Katsukawa Shunshô was an ukiyo-e artist chiefly known for his paintings and actor prints. A student of Miyagawa Shunsui, Shunshô was one of the chief artists of the Katsukawa school, and taught many of its prominent members. Though considered a master of the print, he is also regarded as one of the chief ukiyo-e painters.
Up until that time, the Torii school had dominated the kabuki prints sub-genre. However, Shunshô pioneered the differentiation of faces, presenting the Torii school with significant competition. His figures not only look individualized from one another, but actually resemble somewhat the actors being depicted, a major innovation in ukiyo-e depictions of human figures. This mode of depiction also represented a shift away from purely representing the role to describing the actual actor in that role, a move influenced by - or influencing - the growth of the cult of the actor, a phenomenon essential to kabuki.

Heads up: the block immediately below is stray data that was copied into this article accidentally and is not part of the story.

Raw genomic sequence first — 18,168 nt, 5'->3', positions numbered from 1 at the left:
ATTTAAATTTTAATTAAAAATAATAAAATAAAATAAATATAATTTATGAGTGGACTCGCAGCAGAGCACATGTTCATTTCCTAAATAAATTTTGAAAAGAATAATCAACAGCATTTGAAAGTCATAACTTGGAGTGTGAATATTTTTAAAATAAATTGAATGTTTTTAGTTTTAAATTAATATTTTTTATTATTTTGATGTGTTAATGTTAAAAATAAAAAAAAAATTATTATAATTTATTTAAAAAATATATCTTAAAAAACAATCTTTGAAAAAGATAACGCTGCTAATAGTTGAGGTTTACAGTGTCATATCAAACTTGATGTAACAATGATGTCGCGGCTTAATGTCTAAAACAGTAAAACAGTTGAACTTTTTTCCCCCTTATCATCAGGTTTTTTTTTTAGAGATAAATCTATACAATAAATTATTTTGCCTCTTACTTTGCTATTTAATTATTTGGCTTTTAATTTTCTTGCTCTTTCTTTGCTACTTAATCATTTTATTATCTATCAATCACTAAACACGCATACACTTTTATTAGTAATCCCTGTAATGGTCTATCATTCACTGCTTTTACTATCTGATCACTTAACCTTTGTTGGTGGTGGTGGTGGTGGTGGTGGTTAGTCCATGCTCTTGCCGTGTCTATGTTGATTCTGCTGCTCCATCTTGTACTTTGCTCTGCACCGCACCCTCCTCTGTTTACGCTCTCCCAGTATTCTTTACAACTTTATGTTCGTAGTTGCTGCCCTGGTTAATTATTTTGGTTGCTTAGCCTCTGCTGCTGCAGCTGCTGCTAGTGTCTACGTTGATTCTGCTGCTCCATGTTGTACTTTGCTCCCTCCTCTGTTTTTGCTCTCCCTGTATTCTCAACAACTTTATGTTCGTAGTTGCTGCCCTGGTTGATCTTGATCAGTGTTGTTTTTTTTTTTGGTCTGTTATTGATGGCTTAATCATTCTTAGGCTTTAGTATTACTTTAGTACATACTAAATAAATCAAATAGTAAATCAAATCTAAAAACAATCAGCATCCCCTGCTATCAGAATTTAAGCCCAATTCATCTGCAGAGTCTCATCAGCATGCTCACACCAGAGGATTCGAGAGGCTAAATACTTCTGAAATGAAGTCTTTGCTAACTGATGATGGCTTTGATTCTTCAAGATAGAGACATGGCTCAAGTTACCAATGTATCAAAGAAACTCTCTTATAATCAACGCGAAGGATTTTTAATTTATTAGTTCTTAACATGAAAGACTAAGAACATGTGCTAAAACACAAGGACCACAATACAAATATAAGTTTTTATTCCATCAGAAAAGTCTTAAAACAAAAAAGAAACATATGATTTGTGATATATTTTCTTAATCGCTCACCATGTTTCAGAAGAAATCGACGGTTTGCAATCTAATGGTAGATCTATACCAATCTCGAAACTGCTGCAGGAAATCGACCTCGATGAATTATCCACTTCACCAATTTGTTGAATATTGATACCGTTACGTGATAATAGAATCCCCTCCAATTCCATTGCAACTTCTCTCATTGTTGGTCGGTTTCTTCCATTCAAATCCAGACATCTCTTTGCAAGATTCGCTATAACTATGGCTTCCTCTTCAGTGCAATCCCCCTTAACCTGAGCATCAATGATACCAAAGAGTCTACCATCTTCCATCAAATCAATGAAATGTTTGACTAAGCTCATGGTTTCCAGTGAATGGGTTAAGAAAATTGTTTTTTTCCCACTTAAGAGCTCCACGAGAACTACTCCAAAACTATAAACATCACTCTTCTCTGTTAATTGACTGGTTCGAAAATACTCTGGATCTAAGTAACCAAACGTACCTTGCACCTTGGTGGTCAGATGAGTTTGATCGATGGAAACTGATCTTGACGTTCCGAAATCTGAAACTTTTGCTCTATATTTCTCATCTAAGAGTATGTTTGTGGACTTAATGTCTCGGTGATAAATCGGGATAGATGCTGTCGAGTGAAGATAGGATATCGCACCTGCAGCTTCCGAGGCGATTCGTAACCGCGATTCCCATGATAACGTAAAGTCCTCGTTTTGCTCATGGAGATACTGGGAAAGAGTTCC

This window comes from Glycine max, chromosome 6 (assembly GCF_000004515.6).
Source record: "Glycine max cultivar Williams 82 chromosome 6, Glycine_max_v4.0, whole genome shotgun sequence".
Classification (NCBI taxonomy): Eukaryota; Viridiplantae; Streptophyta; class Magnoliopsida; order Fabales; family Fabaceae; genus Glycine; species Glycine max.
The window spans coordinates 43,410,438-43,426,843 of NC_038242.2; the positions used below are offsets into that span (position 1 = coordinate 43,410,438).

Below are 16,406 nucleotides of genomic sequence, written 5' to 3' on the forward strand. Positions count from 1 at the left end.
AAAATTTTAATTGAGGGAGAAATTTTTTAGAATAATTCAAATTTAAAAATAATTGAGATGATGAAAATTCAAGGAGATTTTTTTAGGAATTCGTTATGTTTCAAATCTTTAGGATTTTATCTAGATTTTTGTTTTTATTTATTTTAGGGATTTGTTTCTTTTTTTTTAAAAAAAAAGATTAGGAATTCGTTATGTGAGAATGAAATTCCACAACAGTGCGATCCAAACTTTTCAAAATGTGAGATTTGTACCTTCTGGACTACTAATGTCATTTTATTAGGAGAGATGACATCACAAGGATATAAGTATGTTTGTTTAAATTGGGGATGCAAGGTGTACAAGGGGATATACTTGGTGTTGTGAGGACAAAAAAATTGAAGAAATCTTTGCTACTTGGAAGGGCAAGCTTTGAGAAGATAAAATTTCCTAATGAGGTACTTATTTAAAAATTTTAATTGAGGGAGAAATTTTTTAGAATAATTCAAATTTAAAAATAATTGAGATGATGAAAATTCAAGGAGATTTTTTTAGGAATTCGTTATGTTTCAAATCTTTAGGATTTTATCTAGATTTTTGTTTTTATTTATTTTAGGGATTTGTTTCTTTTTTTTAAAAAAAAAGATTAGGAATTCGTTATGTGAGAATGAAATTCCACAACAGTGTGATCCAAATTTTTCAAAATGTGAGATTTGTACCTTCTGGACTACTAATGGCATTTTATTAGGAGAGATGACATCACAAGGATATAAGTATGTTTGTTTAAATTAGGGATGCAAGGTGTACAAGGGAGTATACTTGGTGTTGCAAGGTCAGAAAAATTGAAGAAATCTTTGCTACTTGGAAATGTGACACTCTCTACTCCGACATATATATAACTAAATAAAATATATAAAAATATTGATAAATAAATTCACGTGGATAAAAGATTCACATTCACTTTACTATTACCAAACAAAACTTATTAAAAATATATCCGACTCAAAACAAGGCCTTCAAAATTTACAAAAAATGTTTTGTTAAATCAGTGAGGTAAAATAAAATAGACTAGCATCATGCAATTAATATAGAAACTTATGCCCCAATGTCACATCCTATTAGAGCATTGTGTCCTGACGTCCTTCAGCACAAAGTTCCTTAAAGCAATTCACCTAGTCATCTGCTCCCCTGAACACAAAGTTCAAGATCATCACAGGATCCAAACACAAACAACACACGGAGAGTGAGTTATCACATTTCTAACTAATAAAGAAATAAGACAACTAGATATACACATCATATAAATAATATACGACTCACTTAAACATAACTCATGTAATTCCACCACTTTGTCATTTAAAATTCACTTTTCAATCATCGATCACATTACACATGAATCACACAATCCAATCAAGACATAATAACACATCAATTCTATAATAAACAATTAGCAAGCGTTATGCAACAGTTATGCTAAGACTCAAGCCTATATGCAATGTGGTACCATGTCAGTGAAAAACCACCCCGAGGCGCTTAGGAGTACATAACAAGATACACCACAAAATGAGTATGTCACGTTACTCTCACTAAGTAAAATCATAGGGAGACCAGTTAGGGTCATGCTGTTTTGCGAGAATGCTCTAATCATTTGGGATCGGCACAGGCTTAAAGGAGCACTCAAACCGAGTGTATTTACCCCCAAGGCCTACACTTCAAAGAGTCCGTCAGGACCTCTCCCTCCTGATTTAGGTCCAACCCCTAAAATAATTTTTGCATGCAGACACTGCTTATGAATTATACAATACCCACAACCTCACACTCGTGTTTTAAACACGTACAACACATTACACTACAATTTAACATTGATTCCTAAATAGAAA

- Lane, Richard. Images from the Floating World. New York: Konecky & Konecky, 1978. pp116-120.